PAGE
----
Scientists say calcium supplements could be doing more harm than good in people with adequate intakes by overloading the body
Women with high calcium levels are at twice the risk of dying from heart disease than those with ‘normal’ levels, scientists warn.
New research adds to evidence that calcium supplements could be doing more harm than good in people with adequate intakes by overloading the body.
Hundreds of thousands of women over 50 take supplements for preventing osteoporosis, or thinning bones.
But the latest research shows women with calcium intakes at least double the recommended level are at high risk of death from all causes, particularly cardiovascular disease.
Researchers from Uppsala University in Sweden studied 61,443 Swedish women aged 50 and over for an average of 19 years, including their calcium intake from diet and supplements.
Average intake among those with lowest levels was 572mg per day (the equivalent of five slices of cheese), rising to 2,137mg per day among those consuming most.
Results showed that over the 19 years, 11,944 women (17 per cent) died: 3,862 of these (32 per cent) died from cardiovascular disease, 1932 (16per cent) from heart disease and 1100 (8 per cent) from stroke.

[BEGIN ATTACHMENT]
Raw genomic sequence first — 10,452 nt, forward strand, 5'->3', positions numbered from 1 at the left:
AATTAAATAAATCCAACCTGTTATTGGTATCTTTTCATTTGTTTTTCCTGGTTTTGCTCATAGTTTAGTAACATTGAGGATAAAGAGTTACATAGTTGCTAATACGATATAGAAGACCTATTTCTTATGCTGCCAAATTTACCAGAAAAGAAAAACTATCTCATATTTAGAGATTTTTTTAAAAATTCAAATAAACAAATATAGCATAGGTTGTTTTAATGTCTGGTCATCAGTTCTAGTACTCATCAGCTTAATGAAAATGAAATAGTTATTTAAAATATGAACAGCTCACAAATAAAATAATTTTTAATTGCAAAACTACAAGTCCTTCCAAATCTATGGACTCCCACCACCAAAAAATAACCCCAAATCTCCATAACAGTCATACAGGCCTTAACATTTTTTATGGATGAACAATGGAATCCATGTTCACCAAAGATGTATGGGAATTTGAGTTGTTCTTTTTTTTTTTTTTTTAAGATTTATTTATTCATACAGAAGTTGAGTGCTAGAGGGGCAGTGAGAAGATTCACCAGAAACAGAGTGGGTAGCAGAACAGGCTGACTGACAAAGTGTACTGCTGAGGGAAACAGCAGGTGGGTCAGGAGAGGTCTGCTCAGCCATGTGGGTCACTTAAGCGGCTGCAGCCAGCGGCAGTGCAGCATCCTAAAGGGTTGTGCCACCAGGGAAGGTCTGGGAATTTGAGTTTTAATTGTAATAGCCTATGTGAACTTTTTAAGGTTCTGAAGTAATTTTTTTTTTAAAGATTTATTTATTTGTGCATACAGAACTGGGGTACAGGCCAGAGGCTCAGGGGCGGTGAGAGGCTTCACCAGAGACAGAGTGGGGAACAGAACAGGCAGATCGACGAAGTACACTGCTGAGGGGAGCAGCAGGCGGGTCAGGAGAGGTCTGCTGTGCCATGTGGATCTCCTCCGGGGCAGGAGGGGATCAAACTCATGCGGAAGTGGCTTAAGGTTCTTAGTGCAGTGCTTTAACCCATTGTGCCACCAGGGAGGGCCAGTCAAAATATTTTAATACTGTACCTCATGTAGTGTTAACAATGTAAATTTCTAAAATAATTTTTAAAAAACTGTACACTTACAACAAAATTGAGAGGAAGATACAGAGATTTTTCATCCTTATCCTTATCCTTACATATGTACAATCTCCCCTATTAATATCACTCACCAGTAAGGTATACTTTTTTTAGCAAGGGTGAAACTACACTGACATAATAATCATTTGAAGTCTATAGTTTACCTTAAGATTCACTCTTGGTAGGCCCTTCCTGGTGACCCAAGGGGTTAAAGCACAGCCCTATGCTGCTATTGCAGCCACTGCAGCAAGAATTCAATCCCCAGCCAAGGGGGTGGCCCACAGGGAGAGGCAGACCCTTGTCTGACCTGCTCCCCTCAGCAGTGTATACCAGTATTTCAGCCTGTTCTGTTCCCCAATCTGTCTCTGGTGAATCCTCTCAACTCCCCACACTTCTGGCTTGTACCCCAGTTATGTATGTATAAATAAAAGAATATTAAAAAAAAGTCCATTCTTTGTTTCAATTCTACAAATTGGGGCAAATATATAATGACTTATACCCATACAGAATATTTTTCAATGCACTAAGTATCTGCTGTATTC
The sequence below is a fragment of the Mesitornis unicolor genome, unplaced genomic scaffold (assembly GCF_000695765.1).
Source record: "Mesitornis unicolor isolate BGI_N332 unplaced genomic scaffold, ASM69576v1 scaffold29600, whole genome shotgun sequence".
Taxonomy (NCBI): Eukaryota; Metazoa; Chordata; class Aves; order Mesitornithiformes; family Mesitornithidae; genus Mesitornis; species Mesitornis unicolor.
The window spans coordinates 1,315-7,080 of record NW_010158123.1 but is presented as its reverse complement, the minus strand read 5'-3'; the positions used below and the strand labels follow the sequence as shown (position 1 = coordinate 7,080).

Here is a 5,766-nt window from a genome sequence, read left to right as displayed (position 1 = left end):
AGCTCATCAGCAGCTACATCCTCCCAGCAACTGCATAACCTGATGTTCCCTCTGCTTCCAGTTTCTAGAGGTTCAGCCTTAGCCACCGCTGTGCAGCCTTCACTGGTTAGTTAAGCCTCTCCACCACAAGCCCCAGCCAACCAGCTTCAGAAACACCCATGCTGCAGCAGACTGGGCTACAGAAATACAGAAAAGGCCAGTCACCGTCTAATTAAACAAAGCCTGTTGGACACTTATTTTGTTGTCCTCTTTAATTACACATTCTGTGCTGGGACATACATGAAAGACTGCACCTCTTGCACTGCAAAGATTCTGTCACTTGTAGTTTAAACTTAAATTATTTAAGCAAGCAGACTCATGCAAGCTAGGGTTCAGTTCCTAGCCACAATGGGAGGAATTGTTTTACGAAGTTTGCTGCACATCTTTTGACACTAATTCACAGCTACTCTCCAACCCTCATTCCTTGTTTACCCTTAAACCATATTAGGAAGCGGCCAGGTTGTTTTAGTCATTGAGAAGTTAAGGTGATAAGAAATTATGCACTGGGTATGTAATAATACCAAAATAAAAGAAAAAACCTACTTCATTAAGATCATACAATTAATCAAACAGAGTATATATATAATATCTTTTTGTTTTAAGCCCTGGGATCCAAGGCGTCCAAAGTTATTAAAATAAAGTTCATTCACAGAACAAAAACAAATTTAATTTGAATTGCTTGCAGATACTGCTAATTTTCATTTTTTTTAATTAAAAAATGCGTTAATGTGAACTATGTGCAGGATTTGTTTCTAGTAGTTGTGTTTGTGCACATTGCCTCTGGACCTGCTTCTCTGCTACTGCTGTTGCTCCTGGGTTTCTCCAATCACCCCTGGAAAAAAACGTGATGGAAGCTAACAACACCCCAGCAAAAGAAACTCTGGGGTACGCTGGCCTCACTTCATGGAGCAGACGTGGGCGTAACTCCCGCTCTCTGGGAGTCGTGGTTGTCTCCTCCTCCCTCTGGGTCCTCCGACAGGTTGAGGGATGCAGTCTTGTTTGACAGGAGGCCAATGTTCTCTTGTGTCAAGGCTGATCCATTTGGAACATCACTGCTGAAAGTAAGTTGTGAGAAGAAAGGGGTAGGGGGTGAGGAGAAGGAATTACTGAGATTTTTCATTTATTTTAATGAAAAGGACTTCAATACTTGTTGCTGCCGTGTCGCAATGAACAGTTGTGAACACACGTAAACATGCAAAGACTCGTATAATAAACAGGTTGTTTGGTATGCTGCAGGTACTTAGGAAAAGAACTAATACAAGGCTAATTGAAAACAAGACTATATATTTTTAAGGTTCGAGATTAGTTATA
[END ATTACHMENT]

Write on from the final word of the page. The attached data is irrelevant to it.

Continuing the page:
The highest rates of all-cause, cardiovascular and heart disease were observed among those with a dietary calcium intake higher than 1400mg per day.
In addition, researchers observed higher death rates among women with an intake below 600mg per day.
Women whose daily calcium exceeded 1400mg and also used supplements had a higher death rate than those not taking supplements - the risk was double compared with a daily intake of 600-999mg.
The Food Standards Agency recommends adults have 700mg of calcium a day, which should come from dietary sources including milk, cheese and green, leafy vegetables.
Researchers claim the way supplements increase the levels of calcium circulating in the blood appears to have a ‘flooding’ effect which might be harmful.
Dietary calcium taken in small amounts is absorbed slowly, and efforts should be made to boost intake in people eating too little, they say.
There have been conflicting results from past research, with some studies finding high calcium intakes increase the risk of heart death among men and women while others have failed to show a link.
Read more: http://www.dailymail.co.uk/health/article-2277885/Women-high-calcium-levels-twice-risk-dying-heart-disease.html#ixzz2KnfB1han
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